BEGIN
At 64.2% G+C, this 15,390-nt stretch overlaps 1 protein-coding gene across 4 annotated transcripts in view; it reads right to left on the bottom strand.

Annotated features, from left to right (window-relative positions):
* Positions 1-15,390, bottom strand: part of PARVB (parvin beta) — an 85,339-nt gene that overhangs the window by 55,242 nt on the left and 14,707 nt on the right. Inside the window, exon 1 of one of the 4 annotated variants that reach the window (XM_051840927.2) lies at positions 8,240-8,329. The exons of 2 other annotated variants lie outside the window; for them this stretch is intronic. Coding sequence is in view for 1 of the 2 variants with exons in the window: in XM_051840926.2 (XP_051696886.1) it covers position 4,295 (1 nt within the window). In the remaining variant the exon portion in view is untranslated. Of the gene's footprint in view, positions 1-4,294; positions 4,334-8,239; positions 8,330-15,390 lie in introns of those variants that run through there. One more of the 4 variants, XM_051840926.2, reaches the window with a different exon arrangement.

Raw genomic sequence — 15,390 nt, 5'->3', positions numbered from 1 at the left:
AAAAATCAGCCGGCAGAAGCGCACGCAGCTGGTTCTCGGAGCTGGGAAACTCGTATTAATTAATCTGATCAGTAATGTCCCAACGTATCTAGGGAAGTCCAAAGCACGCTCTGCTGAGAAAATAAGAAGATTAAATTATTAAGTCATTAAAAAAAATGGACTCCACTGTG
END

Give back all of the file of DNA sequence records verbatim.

At 64.2% G+C, this 15,390-nt stretch overlaps 1 protein-coding gene across 4 annotated transcripts in view; it reads right to left on the bottom strand.

Annotated features, from left to right (window-relative positions):
* Positions 1-15,390, bottom strand: part of PARVB (parvin beta) — an 85,339-nt gene that overhangs the window by 55,242 nt on the left and 14,707 nt on the right. Inside the window, exon 1 of one of the 4 annotated variants that reach the window (XM_051840927.2) lies at positions 8,240-8,329. The exons of 2 other annotated variants lie outside the window; for them this stretch is intronic. Coding sequence is in view for 1 of the 2 variants with exons in the window: in XM_051840926.2 (XP_051696886.1) it covers position 4,295 (1 nt within the window). In the remaining variant the exon portion in view is untranslated. Of the gene's footprint in view, positions 1-4,294; positions 4,334-8,239; positions 8,330-15,390 lie in introns of those variants that run through there. One more of the 4 variants, XM_051840926.2, reaches the window with a different exon arrangement.

Raw genomic sequence — 15,390 nt, 5'->3', positions numbered from 1 at the left:
AAAAATCAGCCGGCAGAAGCGCACGCAGCTGGTTCTCGGAGCTGGGAAACTCGTATTAATTAATCTGATCAGTAATGTCCCAACGTATCTAGGGAAGTCCAAAGCACGCTCTGCTGAGAAAATAAGAAGATTAAATTATTAAGTCATTAAAAAAAATGGACTCCACTGTG